Lewis Levy loves panic. Ten years in the world of express delivery services gave the Silver Spring native an ulcer. But the 80-hour weeks have also transformed Levy's Air Couriers International Inc. from a firm that took in $44,000 its first year to a worldwide network of nearly 2,000 workers and $25 million in annual sales last year.

Levy, 44, is thriving by catering to computer companies, law firms, health-care groups--businesses that rely on same-day, coast-to-coast deliveries.

Customers have included an Arab sheik who purchased Liberace's piano and wanted it delivered to a yacht moored near Italy; the Smithsonian Institution, which wanted a hunk of Skylab wreckage delivered from the Australian outback, and the promoters of "Star Wars," who wanted the stubby robot R2-D2 shipped across Canada on a promotional tour, Levy said.

"We get a lot of high-tech business--the folks who want a replacement part delivered right away to a computer that's down," said Levy. Air Couriers also has rushed cornea tissue for an operation in Tokyo and valves to an oil rig in the North Sea.

Competition in this specialized world of same-day deliveries is no less cutthroat than the next-day delivery market dominated by companies such as Federal Express and Airborne. In this country alone, roughly 500 same-day delivery firms are scrambling for their share of what Levy estimates to be a $100 million-a-year market.

The rivalries have forced rates down dramatically. "In 1973, one of our most popular routes was the Washington-to-New York run," Levy said. "We charged $69.50 for four-hour, door-to-door delivery. In 1983, the cost for that same service is $39.50." International rates also have plummeted. In 1973, a Washington-to-London, two-day delivery cost $199.50; today, Levy offers the same service for $29.50.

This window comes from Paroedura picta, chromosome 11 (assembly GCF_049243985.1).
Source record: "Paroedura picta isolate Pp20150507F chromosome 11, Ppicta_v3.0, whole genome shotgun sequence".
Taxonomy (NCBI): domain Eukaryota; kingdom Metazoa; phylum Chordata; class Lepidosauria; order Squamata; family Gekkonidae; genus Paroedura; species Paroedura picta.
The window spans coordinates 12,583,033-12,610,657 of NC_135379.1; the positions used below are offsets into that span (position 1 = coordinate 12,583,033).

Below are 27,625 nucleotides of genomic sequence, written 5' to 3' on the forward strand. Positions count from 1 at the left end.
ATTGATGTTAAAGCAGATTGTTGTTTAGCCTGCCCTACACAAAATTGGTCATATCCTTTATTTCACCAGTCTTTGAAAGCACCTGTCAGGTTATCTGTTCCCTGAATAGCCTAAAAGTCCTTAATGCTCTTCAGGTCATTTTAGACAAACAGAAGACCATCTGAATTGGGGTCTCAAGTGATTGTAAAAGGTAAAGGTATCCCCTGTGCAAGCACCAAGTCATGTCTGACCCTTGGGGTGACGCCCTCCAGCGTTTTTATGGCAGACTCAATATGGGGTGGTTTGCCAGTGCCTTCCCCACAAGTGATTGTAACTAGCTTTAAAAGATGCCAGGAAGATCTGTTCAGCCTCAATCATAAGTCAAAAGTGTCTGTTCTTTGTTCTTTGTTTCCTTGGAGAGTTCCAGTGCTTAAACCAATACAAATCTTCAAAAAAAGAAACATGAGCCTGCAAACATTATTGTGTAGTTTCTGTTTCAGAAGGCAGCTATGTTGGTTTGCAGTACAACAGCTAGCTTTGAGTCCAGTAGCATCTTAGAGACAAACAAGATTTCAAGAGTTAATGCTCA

To succeed in a business where even a traffic jam can jeopardize timely delivery, Levy has organized a simple network. A client dials a toll-free number to reach Air Couriers' Phoenix office, where 350 computer-equipped operators transmit delivery information to 1,500 drivers around the world. Pick-ups are guaranteed within an hour of the initial call.

For airborne deliveries, packages go out on the first available flight and are delivered within 90 minutes of their arrival in the next city. Levy has agreements with all major airlines to have his shipments handled as baggage, rather than as freight and can deliver packages to airports as late as 20 minutes before takeoff and retrieve them as early as 15 minutes after landing.

"The big difference between us and folks like Federal Express," Levy said, "is that most of those guys have local offices. We have one big office that acts as a clearinghouse. When you call us, say from Kentucky, you'll talk to us here in Phoenix." Levy also maintains offices in 10 major cities around the country.

Keeping track of his far-flung staff comes easily to someone who at age 12 was dispatching cabs for his father's Yellow Cab of Silver Spring Inc. Levy bought that company when he was 25 and later started Central Delivery in Washington, where he was known as "The Pink Panther" for the 400 rose-colored vehicles he used.

Levy sold the taxi and courier firms in May 1973 and founded Air Couriers. Two years later, he moved to Phoenix, taking 29 of his 30 employes with him.

He keeps representatives in 100 countries to tap international markets. Every night, an Air Couriers worker--as well as 18 competing agents--takes the day's deliveries from New York to London, where he meets another courier who travels a circuit to the island sheikdom of Bahrain, Saudi Arabia and then to the United Arab Emirates. Packages are delivered by other couriers to intermediary stops in between these two cities. The process is then repeated in reverse. CAPTION: Picture, Silver Spring native Lewis Levy has built his air express company into a $25 million enterprise.